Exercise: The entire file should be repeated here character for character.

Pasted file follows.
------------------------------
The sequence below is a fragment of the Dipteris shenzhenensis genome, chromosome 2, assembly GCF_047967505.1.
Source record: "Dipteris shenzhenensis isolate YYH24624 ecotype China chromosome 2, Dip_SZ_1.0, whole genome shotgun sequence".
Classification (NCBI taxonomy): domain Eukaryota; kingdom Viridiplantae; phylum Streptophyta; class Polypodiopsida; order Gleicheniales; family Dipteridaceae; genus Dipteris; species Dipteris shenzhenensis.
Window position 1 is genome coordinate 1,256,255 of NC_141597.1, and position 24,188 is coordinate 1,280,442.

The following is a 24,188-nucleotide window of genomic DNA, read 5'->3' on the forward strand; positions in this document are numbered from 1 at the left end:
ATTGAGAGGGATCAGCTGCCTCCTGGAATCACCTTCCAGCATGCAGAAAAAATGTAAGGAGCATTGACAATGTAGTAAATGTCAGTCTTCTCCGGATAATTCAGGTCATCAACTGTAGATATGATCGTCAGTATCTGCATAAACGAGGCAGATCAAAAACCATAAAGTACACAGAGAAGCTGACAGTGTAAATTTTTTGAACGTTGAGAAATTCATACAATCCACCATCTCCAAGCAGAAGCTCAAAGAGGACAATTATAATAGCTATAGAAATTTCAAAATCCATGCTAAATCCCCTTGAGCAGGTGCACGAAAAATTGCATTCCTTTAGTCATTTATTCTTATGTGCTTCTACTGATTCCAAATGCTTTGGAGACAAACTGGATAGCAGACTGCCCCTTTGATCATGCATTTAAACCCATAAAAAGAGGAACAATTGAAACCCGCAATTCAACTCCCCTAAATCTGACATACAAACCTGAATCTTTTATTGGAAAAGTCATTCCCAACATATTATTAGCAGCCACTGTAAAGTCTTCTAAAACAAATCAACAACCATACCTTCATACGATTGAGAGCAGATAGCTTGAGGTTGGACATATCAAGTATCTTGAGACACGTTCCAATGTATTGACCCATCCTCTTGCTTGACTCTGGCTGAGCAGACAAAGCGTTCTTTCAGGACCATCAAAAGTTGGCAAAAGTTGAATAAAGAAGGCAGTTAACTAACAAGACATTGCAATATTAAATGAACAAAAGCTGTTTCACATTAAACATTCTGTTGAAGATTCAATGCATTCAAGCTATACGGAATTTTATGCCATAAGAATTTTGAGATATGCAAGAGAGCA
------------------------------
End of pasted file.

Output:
The sequence below is a fragment of the Dipteris shenzhenensis genome, chromosome 2, assembly GCF_047967505.1.
Source record: "Dipteris shenzhenensis isolate YYH24624 ecotype China chromosome 2, Dip_SZ_1.0, whole genome shotgun sequence".
Classification (NCBI taxonomy): domain Eukaryota; kingdom Viridiplantae; phylum Streptophyta; class Polypodiopsida; order Gleicheniales; family Dipteridaceae; genus Dipteris; species Dipteris shenzhenensis.
Window position 1 is genome coordinate 1,256,255 of NC_141597.1, and position 24,188 is coordinate 1,280,442.

The following is a 24,188-nucleotide window of genomic DNA, read 5'->3' on the forward strand; positions in this document are numbered from 1 at the left end:
ATTGAGAGGGATCAGCTGCCTCCTGGAATCACCTTCCAGCATGCAGAAAAAATGTAAGGAGCATTGACAATGTAGTAAATGTCAGTCTTCTCCGGATAATTCAGGTCATCAACTGTAGATATGATCGTCAGTATCTGCATAAACGAGGCAGATCAAAAACCATAAAGTACACAGAGAAGCTGACAGTGTAAATTTTTTGAACGTTGAGAAATTCATACAATCCACCATCTCCAAGCAGAAGCTCAAAGAGGACAATTATAATAGCTATAGAAATTTCAAAATCCATGCTAAATCCCCTTGAGCAGGTGCACGAAAAATTGCATTCCTTTAGTCATTTATTCTTATGTGCTTCTACTGATTCCAAATGCTTTGGAGACAAACTGGATAGCAGACTGCCCCTTTGATCATGCATTTAAACCCATAAAAAGAGGAACAATTGAAACCCGCAATTCAACTCCCCTAAATCTGACATACAAACCTGAATCTTTTATTGGAAAAGTCATTCCCAACATATTATTAGCAGCCACTGTAAAGTCTTCTAAAACAAATCAACAACCATACCTTCATACGATTGAGAGCAGATAGCTTGAGGTTGGACATATCAAGTATCTTGAGACACGTTCCAATGTATTGACCCATCCTCTTGCTTGACTCTGGCTGAGCAGACAAAGCGTTCTTTCAGGACCATCAAAAGTTGGCAAAAGTTGAATAAAGAAGGCAGTTAACTAACAAGACATTGCAATATTAAATGAACAAAAGCTGTTTCACATTAAACATTCTGTTGAAGATTCAATGCATTCAAGCTATACGGAATTTTATGCCATAAGAATTTTGAGATATGCAAGAGAGCA